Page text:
An Analysis of Flannery O’Connor’s Story, A Good Man Is Hard to Find
As readers, whenever we read short stories we often consider different things that makes the story unique and insightful for us to read repeatedly. Flannery O’Connor’s short story, “A Good Man is Hard to Find”, is a story about a family that was travelling down from Tennessee to Florida for the summer vacation. While Bailey bringing his family to Florida for a vacation, his mother, The Grandmother, doesn’t seemed to be thrilled going to Florida. The grandmother, who was not thrilled travelling along the family, mentioned about the “The Misfit” in the newspaper being on the loose, which her family did not heed her story and ignored her completely. The grandmother faced her ultimate demise as she met The Misfit and succumbed to her death. In the story of “A Good Man is Hard to Find”, we consider separate ways that Flannery O’Connor’s writing style and techniques in the story particularly point of view, diction, tone, theme and settings that made it unique in the short story.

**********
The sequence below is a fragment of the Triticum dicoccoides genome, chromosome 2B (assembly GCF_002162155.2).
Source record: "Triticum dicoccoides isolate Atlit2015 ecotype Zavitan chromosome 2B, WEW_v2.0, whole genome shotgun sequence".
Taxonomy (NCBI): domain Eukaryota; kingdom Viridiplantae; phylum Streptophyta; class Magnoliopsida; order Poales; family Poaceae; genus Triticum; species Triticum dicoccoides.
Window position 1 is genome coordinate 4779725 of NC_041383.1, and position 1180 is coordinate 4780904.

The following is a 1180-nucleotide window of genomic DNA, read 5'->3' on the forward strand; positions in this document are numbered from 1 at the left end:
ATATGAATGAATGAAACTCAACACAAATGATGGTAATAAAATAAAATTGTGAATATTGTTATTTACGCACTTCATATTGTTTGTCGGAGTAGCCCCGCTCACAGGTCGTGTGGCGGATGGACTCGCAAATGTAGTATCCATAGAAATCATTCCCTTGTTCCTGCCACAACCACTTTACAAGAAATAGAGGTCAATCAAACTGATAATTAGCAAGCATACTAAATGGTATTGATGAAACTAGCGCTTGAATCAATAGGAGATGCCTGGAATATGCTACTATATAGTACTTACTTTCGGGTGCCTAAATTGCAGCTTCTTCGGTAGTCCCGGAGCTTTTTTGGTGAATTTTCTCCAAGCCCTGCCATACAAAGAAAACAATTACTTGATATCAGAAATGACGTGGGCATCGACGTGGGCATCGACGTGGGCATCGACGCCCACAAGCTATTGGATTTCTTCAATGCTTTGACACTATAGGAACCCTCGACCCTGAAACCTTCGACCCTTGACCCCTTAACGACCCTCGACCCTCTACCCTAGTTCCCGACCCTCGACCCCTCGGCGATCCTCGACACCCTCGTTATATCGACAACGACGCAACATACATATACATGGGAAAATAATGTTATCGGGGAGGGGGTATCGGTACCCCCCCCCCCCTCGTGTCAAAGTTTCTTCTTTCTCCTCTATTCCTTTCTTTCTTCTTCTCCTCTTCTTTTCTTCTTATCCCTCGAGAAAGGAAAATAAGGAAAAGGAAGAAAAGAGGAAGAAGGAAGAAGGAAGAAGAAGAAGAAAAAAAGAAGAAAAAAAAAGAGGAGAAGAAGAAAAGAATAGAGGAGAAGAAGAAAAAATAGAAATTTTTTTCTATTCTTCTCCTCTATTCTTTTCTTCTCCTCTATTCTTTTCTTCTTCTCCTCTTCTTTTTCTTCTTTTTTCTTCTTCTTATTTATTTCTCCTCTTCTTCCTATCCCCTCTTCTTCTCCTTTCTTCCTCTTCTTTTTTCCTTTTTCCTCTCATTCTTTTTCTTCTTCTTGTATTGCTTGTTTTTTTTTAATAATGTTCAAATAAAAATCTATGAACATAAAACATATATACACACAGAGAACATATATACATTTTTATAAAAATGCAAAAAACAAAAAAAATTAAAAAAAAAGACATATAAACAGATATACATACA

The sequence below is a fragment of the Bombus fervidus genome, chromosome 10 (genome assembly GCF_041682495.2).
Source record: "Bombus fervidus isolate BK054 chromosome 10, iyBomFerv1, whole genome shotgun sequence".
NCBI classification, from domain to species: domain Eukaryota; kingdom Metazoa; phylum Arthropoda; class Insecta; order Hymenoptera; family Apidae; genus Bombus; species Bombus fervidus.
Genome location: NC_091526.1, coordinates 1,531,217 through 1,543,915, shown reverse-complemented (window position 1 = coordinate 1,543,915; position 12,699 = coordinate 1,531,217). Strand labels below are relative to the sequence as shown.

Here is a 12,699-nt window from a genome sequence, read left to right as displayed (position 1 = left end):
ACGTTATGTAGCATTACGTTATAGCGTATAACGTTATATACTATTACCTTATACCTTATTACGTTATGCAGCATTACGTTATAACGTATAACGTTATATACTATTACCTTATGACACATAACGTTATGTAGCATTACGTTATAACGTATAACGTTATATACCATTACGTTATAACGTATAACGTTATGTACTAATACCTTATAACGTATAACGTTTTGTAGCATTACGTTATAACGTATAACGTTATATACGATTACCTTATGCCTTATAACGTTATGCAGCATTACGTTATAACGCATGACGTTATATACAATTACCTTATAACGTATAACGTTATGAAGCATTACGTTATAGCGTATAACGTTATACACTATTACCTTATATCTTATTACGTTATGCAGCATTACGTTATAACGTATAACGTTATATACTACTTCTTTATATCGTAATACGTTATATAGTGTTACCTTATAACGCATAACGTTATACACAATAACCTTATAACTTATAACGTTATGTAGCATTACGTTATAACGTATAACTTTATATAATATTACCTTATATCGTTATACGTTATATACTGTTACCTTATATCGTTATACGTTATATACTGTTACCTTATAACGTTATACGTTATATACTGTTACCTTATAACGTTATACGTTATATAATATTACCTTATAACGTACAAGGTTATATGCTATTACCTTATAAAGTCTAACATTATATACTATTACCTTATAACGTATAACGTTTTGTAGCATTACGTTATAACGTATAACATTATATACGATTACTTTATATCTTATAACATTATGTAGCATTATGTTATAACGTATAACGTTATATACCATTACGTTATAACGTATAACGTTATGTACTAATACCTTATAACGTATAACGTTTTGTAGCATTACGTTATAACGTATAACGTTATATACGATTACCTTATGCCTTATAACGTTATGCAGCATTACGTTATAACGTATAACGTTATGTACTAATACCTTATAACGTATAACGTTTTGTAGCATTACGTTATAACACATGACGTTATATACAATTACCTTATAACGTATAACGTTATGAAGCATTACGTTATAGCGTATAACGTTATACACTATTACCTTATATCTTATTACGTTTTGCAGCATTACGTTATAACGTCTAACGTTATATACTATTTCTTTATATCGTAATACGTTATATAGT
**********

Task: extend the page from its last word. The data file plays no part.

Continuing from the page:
Whenever we read various kinds of literature particularly short stories, we often consider the different points of view that makes the story extraordinary and how the author/narrator presents the story. The way that story was written by O’Connor was specifically in the third person point of view with limited omniscient. The reason that she wrote the story specifically narrated in the third person point of view with limited omniscient is because the story is centred singularly with the Grandmother. The narrator chose the perspective of the grandmother is because she has some knowledge, which is ready, accessible to begin access it directly. For example, the Grandmother begins to question her son, Bailey, that, “what would you do if this fellow, The Misfit, caught you?” (O’ Connor 2), by asking this question to Bailey, it would suggest us that the Grandmother might have some knowledge about this fugitive. However, due to the limited knowledge about the Misfit as much as the Grandmother would know it from the outside. We might suggest that narrator is foreshadowing that will eventually faced the “unknown” person called, The Misfit. Moreover, O’Connor also wrote the story in a third person point of view with limited perspective for the Misfit being that as a part of the main character in that story, he does gives some thoughts about his actions, intentions and past that made him that way. He said to the Grandmother that, “Then it’s nothing for you to do but enjoy the few minutes you got left the best way you can-by killing somebody…. or doing some other meanness to him. No pleasure but meanness” (27). The Misfit indicates his intentions to kill the Grandmother; however, his intention to kill her wasn’t really known although given his motivation to hurt or even kill someone but he shows his own moral fabric that his thoughts are clouded and his desire to hurt or kill someone becomes the ulterior motive and displays his volition to kill her the Grandmother anyways. Thus, it shows that we can trust the narrator in this story albeit that the author put the limited omniscient point of view those two-main character, the Grandmother and the Misfit. As the point of view is exhibited in the story with great deal of perspective, diction is a factor of how the point of view is carried in the dialogue of the story.